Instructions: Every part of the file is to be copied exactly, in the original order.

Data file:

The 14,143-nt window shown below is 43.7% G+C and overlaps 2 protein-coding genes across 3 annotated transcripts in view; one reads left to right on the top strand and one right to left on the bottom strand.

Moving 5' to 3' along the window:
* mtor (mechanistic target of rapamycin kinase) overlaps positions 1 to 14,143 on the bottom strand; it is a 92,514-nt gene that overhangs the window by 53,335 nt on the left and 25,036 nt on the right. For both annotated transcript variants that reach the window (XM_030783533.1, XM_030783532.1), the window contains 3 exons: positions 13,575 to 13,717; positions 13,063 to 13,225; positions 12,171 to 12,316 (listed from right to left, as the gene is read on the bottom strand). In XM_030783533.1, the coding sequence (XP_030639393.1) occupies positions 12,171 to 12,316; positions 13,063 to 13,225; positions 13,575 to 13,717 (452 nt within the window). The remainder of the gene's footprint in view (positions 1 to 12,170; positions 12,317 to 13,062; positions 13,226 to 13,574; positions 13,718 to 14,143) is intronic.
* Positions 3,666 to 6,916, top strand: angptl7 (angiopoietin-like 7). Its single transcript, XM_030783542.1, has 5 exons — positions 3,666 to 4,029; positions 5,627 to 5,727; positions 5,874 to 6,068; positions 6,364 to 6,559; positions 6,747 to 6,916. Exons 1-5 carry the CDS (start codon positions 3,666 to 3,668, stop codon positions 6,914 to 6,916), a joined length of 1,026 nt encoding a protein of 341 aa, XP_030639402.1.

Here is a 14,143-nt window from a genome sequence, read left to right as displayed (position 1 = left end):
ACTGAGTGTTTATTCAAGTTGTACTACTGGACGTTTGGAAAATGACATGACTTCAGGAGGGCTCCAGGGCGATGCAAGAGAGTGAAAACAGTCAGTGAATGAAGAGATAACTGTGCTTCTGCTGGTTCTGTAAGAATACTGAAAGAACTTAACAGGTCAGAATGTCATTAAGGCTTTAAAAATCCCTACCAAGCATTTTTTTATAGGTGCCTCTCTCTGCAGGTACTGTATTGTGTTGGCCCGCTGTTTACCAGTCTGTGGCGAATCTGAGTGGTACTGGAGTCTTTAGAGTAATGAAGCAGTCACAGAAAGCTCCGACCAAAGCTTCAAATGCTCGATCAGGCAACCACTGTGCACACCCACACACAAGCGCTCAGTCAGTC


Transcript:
The 14,143-nt window shown below is 43.7% G+C and overlaps 2 protein-coding genes across 3 annotated transcripts in view; one reads left to right on the top strand and one right to left on the bottom strand.

Moving 5' to 3' along the window:
* mtor (mechanistic target of rapamycin kinase) overlaps positions 1 to 14,143 on the bottom strand; it is a 92,514-nt gene that overhangs the window by 53,335 nt on the left and 25,036 nt on the right. For both annotated transcript variants that reach the window (XM_030783533.1, XM_030783532.1), the window contains 3 exons: positions 13,575 to 13,717; positions 13,063 to 13,225; positions 12,171 to 12,316 (listed from right to left, as the gene is read on the bottom strand). In XM_030783533.1, the coding sequence (XP_030639393.1) occupies positions 12,171 to 12,316; positions 13,063 to 13,225; positions 13,575 to 13,717 (452 nt within the window). The remainder of the gene's footprint in view (positions 1 to 12,170; positions 12,317 to 13,062; positions 13,226 to 13,574; positions 13,718 to 14,143) is intronic.
* Positions 3,666 to 6,916, top strand: angptl7 (angiopoietin-like 7). Its single transcript, XM_030783542.1, has 5 exons — positions 3,666 to 4,029; positions 5,627 to 5,727; positions 5,874 to 6,068; positions 6,364 to 6,559; positions 6,747 to 6,916. Exons 1-5 carry the CDS (start codon positions 3,666 to 3,668, stop codon positions 6,914 to 6,916), a joined length of 1,026 nt encoding a protein of 341 aa, XP_030639402.1.

Here is a 14,143-nt window from a genome sequence, read left to right as displayed (position 1 = left end):
ACTGAGTGTTTATTCAAGTTGTACTACTGGACGTTTGGAAAATGACATGACTTCAGGAGGGCTCCAGGGCGATGCAAGAGAGTGAAAACAGTCAGTGAATGAAGAGATAACTGTGCTTCTGCTGGTTCTGTAAGAATACTGAAAGAACTTAACAGGTCAGAATGTCATTAAGGCTTTAAAAATCCCTACCAAGCATTTTTTTATAGGTGCCTCTCTCTGCAGGTACTGTATTGTGTTGGCCCGCTGTTTACCAGTCTGTGGCGAATCTGAGTGGTACTGGAGTCTTTAGAGTAATGAAGCAGTCACAGAAAGCTCCGACCAAAGCTTCAAATGCTCGATCAGGCAACCACTGTGCACACCCACACACAAGCGCTCAGTCAGTC